MIAMI — Michele Bachmann popped unexpectedly into South Florida on Thursday and started throwing haymakers at Republican presidential frontrunners Newt Gingrich and Mitt Romney.
Bachmann called Gingrich an "influence peddler" and said he has flip-flopped just like Romney. And voters won't buy it, she said.
"They want to know what's the truth," she said at an appearance at the Weston Fort Lauderdale. "They're not interested in a chameleon."
Just the day before, Gingrich took umbrage at Bachmann's criticism of his immigration plan and called her "factually challenged" — a comment that highlighted the Minnesota congresswoman's penchant for gaffes and misstatements.
The verbal tussles between the candidates is becoming more common as the Jan. 3 Iowa caucuses draw closer, followed by New Hampshire and South Carolina. Florida — the largest and most influential swing state — holds its primary Jan. 31. Amid the criticisms of each other, all the candidates say President Barack Obama has been a failure.
A spate of recent state and national polls show Gingrich is running away with the nomination — at least for now. Three surveys released Wednesday and Thursday show Gingrich, once polling in the single digits, garnering between 40 percent to 50 percent of the Republican vote in Florida. Romney barely gets 20 percent.
Bachmann, once a top-tier candidate, gets only 1 percent of the vote in the latest Florida poll, conducted by American Research Group, which had her at 15 percent in July.
Bachmann's support collapsed when Texas Gov. Rick Perry entered the race just after she won the Iowa straw poll. Perry, rocketing to the top of the pack, then fell apart after bad debate performances and liberal-sounding positions on immigration. Then it was Herman Cain's turn to lead, but he's deflating amid a round of allegations of sexual misconduct.
"One thing that I think that we've seen are the surprises that have come up so far," Bachmann said, touting her new website nosurprises2012.com. "Of all the candidates, I'm the one who doesn't have" surprises.
But she has had a knack for misspeaking and giving false information. Of all the presidential candidates, she's one of the most likely to make a false statement, according to the fact-checking website PolitiFact.com.
"She needed to stop saying false or stupid things a while ago," said political consultant Matt Towery, CEO of the Atlanta-based polling firm Insider/Advantage. "But Newt needs to stop saying much of anything. He needs to focus and not be his own worst enemy."
Towery, who used to work for Gingrich when he was House speaker, said he was "shocked" by his own and other polls showing Gingrich winning in Florida, Iowa and South Carolina. He said, though, that Gingrich can be his own worst enemy by mouthing off, as he did when he swiped at Bachmann.
Bachmann has insisted that Gingrich supports giving amnesty to an estimated 11 million illegal immigrants. Gingrich says he hasn't, but believes some should be allowed to stay as residents — not citizens — if they've been in the United States for years, raised families, paid taxes and stayed out of trouble.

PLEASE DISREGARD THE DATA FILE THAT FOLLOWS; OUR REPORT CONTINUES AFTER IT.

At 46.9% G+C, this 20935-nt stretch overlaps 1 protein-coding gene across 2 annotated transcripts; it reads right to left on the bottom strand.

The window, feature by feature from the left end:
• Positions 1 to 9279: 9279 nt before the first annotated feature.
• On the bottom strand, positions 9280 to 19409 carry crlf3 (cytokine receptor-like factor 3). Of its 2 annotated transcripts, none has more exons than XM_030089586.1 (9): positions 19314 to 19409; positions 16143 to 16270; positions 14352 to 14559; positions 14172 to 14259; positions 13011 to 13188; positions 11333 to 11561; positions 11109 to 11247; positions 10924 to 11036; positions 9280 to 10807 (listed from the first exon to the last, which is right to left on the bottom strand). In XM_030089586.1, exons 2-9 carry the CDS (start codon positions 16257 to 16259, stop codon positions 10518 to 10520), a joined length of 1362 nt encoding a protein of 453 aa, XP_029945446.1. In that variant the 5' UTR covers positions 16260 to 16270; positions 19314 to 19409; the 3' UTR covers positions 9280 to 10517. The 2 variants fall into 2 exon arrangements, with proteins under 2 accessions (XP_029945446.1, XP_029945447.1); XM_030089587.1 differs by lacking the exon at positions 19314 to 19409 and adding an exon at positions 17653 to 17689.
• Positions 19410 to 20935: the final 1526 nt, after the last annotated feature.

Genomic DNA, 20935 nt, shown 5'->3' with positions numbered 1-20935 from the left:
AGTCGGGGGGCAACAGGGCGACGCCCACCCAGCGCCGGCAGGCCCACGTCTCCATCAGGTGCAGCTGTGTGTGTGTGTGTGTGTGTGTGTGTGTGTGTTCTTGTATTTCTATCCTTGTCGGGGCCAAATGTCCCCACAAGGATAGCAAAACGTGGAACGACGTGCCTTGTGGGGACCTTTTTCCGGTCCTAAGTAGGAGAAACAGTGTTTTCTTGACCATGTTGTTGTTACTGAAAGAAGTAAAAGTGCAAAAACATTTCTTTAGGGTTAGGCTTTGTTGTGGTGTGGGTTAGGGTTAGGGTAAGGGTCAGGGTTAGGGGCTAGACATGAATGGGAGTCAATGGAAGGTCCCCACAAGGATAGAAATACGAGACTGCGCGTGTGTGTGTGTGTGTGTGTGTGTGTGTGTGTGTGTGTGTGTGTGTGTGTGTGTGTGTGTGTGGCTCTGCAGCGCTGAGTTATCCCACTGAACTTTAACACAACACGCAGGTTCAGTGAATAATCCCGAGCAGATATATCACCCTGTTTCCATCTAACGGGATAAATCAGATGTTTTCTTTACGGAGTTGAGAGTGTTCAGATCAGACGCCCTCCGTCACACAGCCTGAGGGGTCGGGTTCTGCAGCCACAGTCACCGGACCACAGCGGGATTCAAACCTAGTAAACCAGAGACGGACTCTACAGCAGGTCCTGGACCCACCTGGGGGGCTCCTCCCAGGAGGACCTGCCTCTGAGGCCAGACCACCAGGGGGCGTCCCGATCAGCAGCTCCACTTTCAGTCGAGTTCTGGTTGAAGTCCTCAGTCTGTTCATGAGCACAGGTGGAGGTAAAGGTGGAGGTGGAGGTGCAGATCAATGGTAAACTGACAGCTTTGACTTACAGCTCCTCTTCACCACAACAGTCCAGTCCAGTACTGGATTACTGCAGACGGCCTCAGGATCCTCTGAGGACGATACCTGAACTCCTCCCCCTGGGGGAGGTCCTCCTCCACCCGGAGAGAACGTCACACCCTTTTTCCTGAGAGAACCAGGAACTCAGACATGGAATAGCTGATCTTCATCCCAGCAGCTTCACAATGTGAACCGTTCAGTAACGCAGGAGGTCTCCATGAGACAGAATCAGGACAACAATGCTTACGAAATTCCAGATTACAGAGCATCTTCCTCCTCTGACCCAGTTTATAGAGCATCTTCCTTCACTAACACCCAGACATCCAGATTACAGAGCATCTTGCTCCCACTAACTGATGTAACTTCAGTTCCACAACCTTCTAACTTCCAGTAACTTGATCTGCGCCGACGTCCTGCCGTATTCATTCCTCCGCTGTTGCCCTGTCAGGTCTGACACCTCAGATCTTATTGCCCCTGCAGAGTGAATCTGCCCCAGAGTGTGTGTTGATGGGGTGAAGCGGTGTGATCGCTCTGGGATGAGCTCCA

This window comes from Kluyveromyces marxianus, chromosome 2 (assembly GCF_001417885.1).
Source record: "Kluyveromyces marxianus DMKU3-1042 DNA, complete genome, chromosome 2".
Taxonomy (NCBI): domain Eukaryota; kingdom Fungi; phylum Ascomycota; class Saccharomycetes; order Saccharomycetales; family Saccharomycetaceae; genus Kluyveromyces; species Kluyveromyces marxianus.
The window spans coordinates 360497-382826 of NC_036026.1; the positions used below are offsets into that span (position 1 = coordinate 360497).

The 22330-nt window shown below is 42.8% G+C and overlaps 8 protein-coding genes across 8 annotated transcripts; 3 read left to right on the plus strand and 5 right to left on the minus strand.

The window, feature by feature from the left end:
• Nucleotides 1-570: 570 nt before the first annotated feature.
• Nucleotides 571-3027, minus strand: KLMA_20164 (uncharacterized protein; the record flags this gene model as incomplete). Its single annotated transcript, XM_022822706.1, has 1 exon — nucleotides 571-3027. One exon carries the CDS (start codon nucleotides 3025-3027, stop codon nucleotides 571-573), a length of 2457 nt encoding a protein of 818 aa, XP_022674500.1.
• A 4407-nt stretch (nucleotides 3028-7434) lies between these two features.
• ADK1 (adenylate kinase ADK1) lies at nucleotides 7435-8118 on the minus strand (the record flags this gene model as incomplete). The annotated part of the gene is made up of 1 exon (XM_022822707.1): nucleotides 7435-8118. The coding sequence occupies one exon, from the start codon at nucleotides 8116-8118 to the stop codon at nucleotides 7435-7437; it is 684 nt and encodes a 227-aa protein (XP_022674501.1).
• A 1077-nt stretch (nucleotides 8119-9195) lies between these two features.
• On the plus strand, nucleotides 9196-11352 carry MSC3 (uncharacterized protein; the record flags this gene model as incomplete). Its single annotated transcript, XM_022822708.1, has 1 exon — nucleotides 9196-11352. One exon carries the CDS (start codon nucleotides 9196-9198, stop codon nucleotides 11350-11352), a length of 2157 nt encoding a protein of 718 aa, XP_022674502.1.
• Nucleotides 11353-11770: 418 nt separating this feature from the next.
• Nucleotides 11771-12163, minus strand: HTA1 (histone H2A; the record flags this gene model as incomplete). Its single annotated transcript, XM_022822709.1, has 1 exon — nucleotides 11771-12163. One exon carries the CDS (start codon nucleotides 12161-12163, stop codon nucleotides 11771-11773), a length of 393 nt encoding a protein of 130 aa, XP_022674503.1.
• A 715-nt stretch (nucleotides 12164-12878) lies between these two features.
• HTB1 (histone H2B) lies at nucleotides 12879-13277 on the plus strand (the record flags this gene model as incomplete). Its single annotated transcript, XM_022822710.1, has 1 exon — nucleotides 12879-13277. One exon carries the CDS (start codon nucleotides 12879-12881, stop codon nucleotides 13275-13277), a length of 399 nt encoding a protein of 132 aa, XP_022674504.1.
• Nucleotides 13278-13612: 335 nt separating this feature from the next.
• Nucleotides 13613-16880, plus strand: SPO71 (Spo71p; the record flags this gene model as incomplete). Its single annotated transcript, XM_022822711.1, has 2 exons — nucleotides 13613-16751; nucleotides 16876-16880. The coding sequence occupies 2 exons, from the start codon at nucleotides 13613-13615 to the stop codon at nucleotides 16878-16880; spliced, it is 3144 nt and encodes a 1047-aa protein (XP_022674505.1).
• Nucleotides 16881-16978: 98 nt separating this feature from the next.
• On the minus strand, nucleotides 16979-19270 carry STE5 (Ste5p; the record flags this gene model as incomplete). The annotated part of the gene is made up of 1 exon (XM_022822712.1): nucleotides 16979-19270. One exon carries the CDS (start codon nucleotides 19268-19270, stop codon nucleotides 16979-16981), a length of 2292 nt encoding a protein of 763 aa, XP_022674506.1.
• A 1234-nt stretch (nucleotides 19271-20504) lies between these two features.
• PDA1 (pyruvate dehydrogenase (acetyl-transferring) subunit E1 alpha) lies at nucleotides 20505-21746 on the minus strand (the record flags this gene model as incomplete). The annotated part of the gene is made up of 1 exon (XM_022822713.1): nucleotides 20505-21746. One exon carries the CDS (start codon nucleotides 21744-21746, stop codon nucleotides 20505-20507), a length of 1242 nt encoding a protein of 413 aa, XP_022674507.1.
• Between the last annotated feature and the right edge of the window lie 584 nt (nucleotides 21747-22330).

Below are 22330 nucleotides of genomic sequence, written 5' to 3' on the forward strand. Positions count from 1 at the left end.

When asked about Bachmann's criticisms, Gingrich said she was "factually challenged" and suggested her situation was like an "unfortunate" case from school.
"When I was a teacher I occasionally had a student who couldn't figure out where things were or what things were or what the right date was," he said. "When that happens, you feel sorry that they are so factually challenged."
Asked about those comments, Bachmann said Gingrich is changing his tune, having penned a letter in the Wall Street Journal where he advocated for what she said was amnesty.
"A professor doesn't like to be challenged," she said. "But I think his real challenge is a memory challenge."
Bachmann began her press conference touting her 11-point plan to rescue the economy. She spoke of the decline in home values and how it hurts states like Florida. The only woman in the race, Bachmann specifically appealed to women, saying they were particularly hard hit by the economy.
During a question-and answer session, Bachmann soon pivoted to Romney and to Gingrich, whom she criticized for what she called lobbying.
"Newt Gingrich has been a part of Washington, D.C., for over three decades," she said, saying his claim to being a conservative outsider "is really not plausible" because he "has been all over the map on his political positions and also this year alone has taken in over $100 million alone for the purpose of influence peddling in Washington, D.C. His offices are located in the Rodeo Drive of Washington, D.C., which is K Street. And that influence peddling is not consistent with trying to portray yourself as an outsider."
Bachmann then ticked off Gingrich's support for a Wall Street bailout, a global-warming initiative with former Democratic House Speaker Nancy Pelosi and Obama's course of action in Libya.
Then it was Romney's turn.
"If you look at Mitt Romney, he has the same problems," she said. "He has been very inconsistent on his positions. He has been on both sides of the abortion issue, on both sides of the issue of same-sex marriage — he in fact signed 189 marriage licenses for same-sex couples for the state of Massachusetts when he was governor."